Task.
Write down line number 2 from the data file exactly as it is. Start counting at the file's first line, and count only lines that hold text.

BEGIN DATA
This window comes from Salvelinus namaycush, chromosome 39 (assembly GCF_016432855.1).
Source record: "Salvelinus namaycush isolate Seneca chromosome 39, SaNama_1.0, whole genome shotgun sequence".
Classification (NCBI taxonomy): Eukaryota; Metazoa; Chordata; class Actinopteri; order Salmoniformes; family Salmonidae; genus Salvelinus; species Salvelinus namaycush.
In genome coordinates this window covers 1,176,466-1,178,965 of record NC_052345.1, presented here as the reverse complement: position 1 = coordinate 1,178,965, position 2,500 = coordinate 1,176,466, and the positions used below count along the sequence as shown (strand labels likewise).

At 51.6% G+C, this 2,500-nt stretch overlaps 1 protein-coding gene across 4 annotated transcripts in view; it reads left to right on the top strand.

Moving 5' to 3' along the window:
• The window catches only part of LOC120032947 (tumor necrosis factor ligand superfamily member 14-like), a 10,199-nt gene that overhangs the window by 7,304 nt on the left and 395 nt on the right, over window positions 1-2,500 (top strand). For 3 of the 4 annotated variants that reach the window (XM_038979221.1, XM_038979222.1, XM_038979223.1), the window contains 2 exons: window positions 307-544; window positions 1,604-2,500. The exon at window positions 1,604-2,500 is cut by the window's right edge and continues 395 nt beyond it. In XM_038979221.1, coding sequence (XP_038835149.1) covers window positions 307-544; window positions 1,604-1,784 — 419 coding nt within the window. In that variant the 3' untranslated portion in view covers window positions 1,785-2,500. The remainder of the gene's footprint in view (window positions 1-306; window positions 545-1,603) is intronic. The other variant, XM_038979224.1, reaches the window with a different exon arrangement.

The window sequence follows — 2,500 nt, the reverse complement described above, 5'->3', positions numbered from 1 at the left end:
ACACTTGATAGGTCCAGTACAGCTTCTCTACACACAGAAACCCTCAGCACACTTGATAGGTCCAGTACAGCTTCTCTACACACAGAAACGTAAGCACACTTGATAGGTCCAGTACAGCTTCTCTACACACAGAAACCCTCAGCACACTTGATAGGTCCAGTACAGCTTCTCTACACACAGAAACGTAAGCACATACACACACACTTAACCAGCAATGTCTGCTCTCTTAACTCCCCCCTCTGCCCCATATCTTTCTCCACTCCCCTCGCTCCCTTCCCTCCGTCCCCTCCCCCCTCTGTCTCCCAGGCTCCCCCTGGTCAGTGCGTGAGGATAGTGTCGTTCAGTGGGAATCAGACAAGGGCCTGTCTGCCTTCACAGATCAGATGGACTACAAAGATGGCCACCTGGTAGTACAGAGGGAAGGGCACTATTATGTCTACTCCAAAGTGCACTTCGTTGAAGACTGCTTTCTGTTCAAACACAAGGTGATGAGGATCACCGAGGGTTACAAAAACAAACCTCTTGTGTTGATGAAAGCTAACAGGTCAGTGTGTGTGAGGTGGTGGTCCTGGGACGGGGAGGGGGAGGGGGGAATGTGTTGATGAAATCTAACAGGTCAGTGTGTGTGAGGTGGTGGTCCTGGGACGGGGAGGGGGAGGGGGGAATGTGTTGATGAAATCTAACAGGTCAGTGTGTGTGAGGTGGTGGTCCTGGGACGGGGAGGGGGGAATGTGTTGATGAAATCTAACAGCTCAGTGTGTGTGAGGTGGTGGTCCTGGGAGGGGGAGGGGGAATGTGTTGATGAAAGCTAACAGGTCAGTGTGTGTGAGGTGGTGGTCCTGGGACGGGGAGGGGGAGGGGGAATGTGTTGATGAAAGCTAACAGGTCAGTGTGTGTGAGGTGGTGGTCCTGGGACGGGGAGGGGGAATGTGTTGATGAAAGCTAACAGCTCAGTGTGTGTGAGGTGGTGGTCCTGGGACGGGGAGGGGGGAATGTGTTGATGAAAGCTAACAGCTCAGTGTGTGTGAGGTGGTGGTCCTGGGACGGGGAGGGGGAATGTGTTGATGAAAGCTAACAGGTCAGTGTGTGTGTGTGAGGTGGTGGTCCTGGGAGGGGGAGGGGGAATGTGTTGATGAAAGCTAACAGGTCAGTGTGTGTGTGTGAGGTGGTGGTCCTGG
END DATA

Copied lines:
Source record: "Salvelinus namaycush isolate Seneca chromosome 39, SaNama_1.0, whole genome shotgun sequence".